The more you tweet and post on social media in Kuwait and the Middle East, the more you may face crucial criminal procedures and probably end up in prison, because of the notion of silencing critical voices which is applied worryingly.
Today, free speech is not a guaranteed global right in all societies but rather it is a privilege to some in certain countries. There are some serious struggles for freedom of expression in our region, and it is too early to think that such rights may flourish soon. The importance of speech should be understood as an extension to the freedom of thought, not as a threat. Rethinking of regulatory responses towards the freedom of expression principle must be considered.
A friend of mine asked me earlier this week, why would people be in a grave danger when they tweet in Kuwait? I replied, to understand the threats behind the use of social media in Kuwait, you should understand how the governmental bodies and legislations impact the right of expression. We have a special prosecution body, ‘Publicity, Information and Publication Affairs Prosecution’ (PIPAP), which investigates and prosecutes social media users in the case of violating one of seven different laws:
1- Law no. 3/2006 regarding publications and publishing.
2- Law no. 61/2007 regarding audio-visual media
3- Law no. 20/2014 regarding electronic transactions.
4- Law no. 37/2014 establishing the Communications and Information Technology Regulatory Authority.
5- Law no. 63/2015 regarding combating information technology crimes.
6- Law no. 8/2016 regulating electronic media.
7- Law no. 22/2016 regarding copyright and related rights.
These laws include broadly complex and ambiguous language, in addition to sceptical vocabulary which is quite murky as it appears in hundreds of articles criminalizing acts related to expressions. These laws state punishments of fines and/or imprisonment sentences that vary between (1 year to 15 years!). In the last three-year, PIPAP prosecuted around 9000 cases related to social media and conventional media publications: which indicates a grave over legislation.
The most common social media-related crimes that I have encountered as an attorney in the previous twelve years can be divided into five categories. First, the act of offending or defaming a person through all types of media, this may lead to two years of imprisonment. Secondly, tweeting or posting any rumors about Kuwait that lack accuracy and credibility may also lead to imprisonment of not less than three years. Thirdly, tweeting or posting content that may harm the relations of Kuwait and other countries, such as criticizing GCC policies may also lead to imprisonment. Fourthly, tweeting or posting what might be considered as a violation of public morals and ethics could lead to imprisonment of up to two years too. Fifthly, the infringement of the dignity of persons, their private lives, or their religious beliefs, these are also crimes in the Kuwaiti Laws!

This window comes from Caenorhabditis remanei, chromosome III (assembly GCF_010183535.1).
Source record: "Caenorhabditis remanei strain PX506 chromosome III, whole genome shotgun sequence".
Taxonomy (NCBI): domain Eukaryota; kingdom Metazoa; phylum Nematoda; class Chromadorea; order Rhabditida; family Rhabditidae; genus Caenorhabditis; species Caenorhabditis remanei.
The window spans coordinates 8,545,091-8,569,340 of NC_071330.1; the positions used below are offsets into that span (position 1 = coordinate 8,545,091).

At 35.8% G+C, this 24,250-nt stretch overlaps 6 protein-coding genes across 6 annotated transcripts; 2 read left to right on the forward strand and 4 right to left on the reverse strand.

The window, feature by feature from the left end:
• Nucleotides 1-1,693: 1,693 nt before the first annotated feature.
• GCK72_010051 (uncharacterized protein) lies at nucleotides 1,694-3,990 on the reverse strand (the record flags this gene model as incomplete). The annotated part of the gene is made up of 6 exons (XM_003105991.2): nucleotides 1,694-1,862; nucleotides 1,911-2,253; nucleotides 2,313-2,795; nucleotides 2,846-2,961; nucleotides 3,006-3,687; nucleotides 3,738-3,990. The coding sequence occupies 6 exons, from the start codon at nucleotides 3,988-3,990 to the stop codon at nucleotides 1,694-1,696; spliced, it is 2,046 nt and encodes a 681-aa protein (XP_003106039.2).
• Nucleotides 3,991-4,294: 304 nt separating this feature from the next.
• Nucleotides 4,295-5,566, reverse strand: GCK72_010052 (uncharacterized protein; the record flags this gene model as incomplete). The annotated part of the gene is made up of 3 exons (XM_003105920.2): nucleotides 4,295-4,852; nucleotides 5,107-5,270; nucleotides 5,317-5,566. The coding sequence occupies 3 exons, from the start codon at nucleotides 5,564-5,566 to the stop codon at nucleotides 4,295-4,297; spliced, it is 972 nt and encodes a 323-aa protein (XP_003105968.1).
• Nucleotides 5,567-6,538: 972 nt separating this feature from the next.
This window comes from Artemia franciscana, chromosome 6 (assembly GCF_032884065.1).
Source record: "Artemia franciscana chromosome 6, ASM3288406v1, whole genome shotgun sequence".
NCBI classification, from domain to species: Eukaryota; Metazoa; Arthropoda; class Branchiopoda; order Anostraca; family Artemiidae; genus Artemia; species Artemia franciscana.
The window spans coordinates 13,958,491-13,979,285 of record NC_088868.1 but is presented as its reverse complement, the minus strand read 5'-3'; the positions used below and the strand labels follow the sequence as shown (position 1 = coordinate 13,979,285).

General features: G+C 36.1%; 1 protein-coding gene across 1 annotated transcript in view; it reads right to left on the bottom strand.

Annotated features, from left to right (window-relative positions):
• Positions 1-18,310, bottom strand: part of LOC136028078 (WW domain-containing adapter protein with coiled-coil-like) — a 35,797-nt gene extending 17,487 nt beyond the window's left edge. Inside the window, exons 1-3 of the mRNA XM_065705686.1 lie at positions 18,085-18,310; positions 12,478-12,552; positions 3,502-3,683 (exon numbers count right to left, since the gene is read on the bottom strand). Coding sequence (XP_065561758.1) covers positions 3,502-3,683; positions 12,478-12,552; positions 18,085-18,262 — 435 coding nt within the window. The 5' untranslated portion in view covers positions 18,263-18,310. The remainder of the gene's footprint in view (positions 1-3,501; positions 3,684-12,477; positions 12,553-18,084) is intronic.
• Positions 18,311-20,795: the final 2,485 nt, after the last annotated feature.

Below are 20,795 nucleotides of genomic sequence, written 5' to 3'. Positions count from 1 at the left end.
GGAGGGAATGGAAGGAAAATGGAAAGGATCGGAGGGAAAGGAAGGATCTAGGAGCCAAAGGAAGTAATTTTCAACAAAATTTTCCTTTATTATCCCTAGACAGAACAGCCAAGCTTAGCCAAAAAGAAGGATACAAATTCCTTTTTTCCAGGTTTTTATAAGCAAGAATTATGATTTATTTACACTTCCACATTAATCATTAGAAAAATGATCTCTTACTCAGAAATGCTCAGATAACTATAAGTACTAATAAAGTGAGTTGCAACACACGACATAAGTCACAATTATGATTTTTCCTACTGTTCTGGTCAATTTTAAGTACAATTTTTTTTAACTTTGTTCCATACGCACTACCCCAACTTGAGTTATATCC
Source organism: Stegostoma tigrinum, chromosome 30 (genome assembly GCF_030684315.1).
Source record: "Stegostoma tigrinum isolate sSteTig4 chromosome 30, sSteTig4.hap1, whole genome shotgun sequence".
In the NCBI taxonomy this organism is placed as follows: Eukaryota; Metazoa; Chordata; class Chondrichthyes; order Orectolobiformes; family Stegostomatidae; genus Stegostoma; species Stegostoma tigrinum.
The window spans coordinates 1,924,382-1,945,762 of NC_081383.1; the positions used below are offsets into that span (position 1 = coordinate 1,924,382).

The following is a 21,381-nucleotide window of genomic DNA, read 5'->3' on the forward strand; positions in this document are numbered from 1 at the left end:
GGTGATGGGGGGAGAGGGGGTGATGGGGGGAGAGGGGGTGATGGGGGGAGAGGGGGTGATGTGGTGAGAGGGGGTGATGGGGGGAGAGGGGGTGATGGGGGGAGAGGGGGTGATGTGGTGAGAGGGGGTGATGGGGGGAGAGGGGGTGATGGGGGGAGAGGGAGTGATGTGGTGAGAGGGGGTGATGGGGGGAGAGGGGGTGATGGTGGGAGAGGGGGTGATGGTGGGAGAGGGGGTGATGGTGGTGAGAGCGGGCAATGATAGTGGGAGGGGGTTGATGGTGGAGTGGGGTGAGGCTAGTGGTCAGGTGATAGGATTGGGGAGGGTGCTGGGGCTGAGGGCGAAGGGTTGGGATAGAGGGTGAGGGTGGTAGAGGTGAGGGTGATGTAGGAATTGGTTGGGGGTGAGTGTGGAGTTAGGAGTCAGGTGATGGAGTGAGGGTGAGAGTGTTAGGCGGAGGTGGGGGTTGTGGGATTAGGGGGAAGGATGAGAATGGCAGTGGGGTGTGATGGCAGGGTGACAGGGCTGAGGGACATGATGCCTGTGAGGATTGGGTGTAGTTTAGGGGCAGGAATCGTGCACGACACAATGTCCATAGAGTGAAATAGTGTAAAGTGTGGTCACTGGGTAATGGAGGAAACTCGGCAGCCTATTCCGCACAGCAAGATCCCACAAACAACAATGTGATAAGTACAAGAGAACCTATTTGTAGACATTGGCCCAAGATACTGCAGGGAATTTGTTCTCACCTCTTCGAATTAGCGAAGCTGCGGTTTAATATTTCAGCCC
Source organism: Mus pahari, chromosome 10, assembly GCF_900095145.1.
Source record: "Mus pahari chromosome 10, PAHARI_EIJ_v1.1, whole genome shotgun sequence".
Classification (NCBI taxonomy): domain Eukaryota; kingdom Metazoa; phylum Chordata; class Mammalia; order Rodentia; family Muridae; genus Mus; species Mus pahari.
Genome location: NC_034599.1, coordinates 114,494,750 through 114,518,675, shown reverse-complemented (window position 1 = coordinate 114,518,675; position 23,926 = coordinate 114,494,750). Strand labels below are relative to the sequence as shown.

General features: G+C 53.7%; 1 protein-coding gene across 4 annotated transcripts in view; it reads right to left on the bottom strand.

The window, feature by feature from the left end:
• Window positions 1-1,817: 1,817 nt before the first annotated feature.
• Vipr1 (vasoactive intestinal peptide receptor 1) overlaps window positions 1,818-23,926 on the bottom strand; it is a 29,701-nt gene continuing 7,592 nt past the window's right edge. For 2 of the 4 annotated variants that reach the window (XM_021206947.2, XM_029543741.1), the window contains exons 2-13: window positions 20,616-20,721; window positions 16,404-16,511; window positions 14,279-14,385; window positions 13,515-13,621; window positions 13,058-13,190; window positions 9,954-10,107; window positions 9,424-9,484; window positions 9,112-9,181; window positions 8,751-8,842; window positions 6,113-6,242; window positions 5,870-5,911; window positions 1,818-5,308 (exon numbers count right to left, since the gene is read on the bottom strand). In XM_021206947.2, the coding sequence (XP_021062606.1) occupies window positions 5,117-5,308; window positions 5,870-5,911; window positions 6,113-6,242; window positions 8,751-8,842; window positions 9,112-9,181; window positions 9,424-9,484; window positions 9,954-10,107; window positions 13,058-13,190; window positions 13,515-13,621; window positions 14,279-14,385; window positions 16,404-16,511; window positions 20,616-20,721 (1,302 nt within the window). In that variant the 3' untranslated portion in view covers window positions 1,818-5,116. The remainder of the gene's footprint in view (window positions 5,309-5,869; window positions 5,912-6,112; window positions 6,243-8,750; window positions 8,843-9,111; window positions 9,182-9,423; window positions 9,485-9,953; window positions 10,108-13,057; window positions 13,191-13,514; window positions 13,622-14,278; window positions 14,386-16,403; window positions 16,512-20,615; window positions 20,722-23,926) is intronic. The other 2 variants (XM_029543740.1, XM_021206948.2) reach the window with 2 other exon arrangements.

Such laws are not only problematic, but also they create awkward situations. For instance, one can post blunt tweet criticizing Trump or Biden heavily in the US under the free speech right which is one of the basic amendments of the US society. However, if these tweets were posted in Kuwait, one would be jailed because of the numerous pre-mentioned laws. Enforcing laws should not be politicized, as such a practice reflects a parochial political attitude that led some Kuwaitis to emigrate.
In Criminology, the notion of crime is founded on the seriousness of the conduct in the eyes of society, yet the practical story tells us otherwise. In Kuwait and the Middle East, the seriousness of the crime is more related to the views of the governments and the sensitivity of the authorities. This means that the gravity of the acts and whether they are offences or not are more related to what the governments ponder rather than what the society feels and values, which is a vexing problem in democratic or semi-democratic countries such as the State of Kuwait.
This can be seen in the incident of the Kuwaiti poet Jamal Al Sayer, who was confined after he was charged with crimes related to expression-acts in social media. The public were against his pre-trial detention, and many members of the parliament, even conservatives, refused the prosecution detention stating that the recent law number 1/2021 states that pre-trial detention does not apply to acts related to cases of expression.
Nevertheless, the public prosecution disregarded the aforementioned law and detained the poet on the ground that the right of free speech is not a crime, because the seven laws criminalize certain types of behaviour that fall outside the scope of freedom of expression. Such a dilemma suggests that the parliament must amend the seven mentioned laws or better yet remove them, or at least, get rid of the imprisonment punishments to eliminate the risks of being jailed because of acts related to expression. I propose further to reconsider the priority of fighting more serious crimes such as corruption and hate crimes.
Until then, let us revise our tweets and posts cautiously as tweeting is like stepping into a swamp. It is like walking in a minefield.
Attorney Dr. Fawaz Alkhateeb is Visiting professor at Kilaw. He contributed this piece to the Arab Times. Fawaz@tahergrp.org
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